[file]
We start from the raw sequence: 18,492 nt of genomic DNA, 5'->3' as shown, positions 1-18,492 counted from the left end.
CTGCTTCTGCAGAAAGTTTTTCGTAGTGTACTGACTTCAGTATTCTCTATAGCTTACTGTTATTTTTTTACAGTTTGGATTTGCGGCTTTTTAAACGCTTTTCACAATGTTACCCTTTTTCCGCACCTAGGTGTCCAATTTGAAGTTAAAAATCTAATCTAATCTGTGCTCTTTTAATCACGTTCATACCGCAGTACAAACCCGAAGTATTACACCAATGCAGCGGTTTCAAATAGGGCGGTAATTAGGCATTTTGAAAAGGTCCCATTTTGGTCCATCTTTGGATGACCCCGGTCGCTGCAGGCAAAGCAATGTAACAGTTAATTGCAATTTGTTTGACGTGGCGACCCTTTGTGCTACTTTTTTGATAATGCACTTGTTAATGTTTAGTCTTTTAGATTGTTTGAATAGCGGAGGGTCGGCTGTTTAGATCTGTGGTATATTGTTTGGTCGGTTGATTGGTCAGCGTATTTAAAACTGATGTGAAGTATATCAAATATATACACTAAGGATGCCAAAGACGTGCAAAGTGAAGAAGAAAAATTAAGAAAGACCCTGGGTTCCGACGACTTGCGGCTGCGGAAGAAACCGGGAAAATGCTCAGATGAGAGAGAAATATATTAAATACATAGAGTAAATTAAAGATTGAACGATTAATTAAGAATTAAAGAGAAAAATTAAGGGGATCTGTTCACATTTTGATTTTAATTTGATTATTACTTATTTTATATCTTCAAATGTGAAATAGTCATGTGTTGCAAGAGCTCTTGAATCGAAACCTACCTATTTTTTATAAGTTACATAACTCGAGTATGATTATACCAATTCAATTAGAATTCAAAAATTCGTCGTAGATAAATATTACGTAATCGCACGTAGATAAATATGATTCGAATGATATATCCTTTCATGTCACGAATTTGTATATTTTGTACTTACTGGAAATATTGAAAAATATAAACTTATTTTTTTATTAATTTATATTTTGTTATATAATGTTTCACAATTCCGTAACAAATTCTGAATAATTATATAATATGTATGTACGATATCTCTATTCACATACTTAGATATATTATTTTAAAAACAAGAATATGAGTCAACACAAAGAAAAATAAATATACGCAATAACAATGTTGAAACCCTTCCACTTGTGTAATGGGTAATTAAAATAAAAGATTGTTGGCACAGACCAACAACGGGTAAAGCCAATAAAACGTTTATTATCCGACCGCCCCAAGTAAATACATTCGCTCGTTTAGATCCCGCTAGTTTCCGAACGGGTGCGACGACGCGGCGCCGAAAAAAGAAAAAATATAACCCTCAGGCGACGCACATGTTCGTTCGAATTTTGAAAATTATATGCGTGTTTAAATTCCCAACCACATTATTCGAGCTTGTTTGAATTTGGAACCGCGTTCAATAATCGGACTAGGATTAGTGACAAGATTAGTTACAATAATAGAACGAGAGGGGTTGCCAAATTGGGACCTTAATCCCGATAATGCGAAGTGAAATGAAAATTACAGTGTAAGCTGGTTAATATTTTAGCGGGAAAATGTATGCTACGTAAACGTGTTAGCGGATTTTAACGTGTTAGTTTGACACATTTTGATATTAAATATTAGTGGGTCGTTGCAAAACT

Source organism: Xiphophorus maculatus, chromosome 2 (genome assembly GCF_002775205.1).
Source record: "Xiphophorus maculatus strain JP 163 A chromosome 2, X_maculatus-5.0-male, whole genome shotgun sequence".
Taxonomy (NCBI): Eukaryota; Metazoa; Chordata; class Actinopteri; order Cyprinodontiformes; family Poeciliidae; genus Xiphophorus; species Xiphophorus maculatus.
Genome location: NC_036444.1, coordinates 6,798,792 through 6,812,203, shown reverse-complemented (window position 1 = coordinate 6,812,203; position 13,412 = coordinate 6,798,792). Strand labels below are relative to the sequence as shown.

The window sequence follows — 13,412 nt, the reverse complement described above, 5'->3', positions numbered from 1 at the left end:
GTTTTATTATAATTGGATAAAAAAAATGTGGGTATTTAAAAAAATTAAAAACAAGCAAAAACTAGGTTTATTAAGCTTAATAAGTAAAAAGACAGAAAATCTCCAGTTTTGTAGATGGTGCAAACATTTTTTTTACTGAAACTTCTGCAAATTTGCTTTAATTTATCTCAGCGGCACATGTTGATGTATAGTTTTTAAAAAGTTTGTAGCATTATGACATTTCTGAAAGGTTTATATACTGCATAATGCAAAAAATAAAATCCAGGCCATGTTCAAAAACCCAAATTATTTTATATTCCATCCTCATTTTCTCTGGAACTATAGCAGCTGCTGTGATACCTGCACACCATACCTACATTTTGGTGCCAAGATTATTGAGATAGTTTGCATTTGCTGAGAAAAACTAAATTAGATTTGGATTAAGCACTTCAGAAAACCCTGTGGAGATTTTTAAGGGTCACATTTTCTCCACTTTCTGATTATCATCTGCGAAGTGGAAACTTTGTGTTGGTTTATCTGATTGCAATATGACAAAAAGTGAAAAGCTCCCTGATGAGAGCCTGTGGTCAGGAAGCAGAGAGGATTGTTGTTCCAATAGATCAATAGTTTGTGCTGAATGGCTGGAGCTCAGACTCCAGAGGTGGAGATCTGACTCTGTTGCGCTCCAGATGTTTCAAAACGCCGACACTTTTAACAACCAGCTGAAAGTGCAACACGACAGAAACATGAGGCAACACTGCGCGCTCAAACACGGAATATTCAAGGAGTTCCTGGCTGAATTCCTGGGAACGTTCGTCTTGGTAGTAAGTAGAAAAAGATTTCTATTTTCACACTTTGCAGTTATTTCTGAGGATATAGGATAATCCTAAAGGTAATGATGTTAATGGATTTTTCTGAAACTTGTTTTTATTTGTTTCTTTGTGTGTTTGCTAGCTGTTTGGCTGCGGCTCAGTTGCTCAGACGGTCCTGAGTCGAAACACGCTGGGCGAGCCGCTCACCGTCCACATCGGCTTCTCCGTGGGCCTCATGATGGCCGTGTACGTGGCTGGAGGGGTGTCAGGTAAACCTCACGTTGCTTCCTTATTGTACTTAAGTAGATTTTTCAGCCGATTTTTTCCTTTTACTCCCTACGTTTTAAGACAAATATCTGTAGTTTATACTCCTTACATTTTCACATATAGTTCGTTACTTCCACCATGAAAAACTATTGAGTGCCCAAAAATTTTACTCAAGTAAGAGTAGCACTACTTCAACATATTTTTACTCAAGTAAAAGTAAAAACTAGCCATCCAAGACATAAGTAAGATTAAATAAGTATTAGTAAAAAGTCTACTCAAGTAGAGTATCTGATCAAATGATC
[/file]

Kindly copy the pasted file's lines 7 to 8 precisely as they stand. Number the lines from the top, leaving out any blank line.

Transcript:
The window sequence follows — 13,412 nt, the reverse complement described above, 5'->3', positions numbered from 1 at the left end:
GTTTTATTATAATTGGATAAAAAAAATGTGGGTATTTAAAAAAATTAAAAACAAGCAAAAACTAGGTTTATTAAGCTTAATAAGTAAAAAGACAGAAAATCTCCAGTTTTGTAGATGGTGCAAACATTTTTTTTACTGAAACTTCTGCAAATTTGCTTTAATTTATCTCAGCGGCACATGTTGATGTATAGTTTTTAAAAAGTTTGTAGCATTATGACATTTCTGAAAGGTTTATATACTGCATAATGCAAAAAATAAAATCCAGGCCATGTTCAAAAACCCAAATTATTTTATATTCCATCCTCATTTTCTCTGGAACTATAGCAGCTGCTGTGATACCTGCACACCATACCTACATTTTGGTGCCAAGATTATTGAGATAGTTTGCATTTGCTGAGAAAAACTAAATTAGATTTGGATTAAGCACTTCAGAAAACCCTGTGGAGATTTTTAAGGGTCACATTTTCTCCACTTTCTGATTATCATCTGCGAAGTGGAAACTTTGTGTTGGTTTATCTGATTGCAATATGACAAAAAGTGAAAAGCTCCCTGATGAGAGCCTGTGGTCAGGAAGCAGAGAGGATTGTTGTTCCAATAGATCAATAGTTTGTGCTGAATGGCTGGAGCTCAGACTCCAGAGGTGGAGATCTGACTCTGTTGCGCTCCAGATGTTTCAAAACGCCGACACTTTTAACAACCAGCTGAAAGTGCAACACGACAGAAACATGAGGCAACACTGCGCGCTCAAACACGGAATATTCAAGGAGTTCCTGGCTGAATTCCTGGGAACGTTCGTCTTGGTAGTAAGTAGAAAAAGATTTCTATTTTCACACTTTGCAGTTATTTCTGAGGATATAGGATAATCCTAAAGGTAATGATGTTAATGGATTTTTCTGAAACTTGTTTTTATTTGTTTCTTTGTGTGTTTGCTAGCTGTTTGGCTGCGGCTCAGTTGCTCAGACGGTCCTGAGTCGAAACACGCTGGGCGAGCCGCTCACCGTCCACATCGGCTTCTCCGTGGGCCTCATGATGGCCGTGTACGTGGCTGGAGGGGTGTCAGGTAAACCTCACGTTGCTTCCTTATTGTACTTAAGTAGATTTTTCAGCCGATTTTTTCCTTTTACTCCCTACGTTTTAAGACAAATATCTGTAGTTTATACTCCTTACATTTTCACATATAGTTCGTTACTTCCACCATGAAAAACTATTGAGTGCCCAAAAATTTTACTCAAGTAAGAGTAGCACTACTTCAACATATTTTTACTCAAGTAAAAGTAAAAACTAGCCATCCAAGACATAAGTAAGATTAAATAAGTATTAGTAAAAAGTCTACTCAAGTAGAGTATCTGATCAAATGATC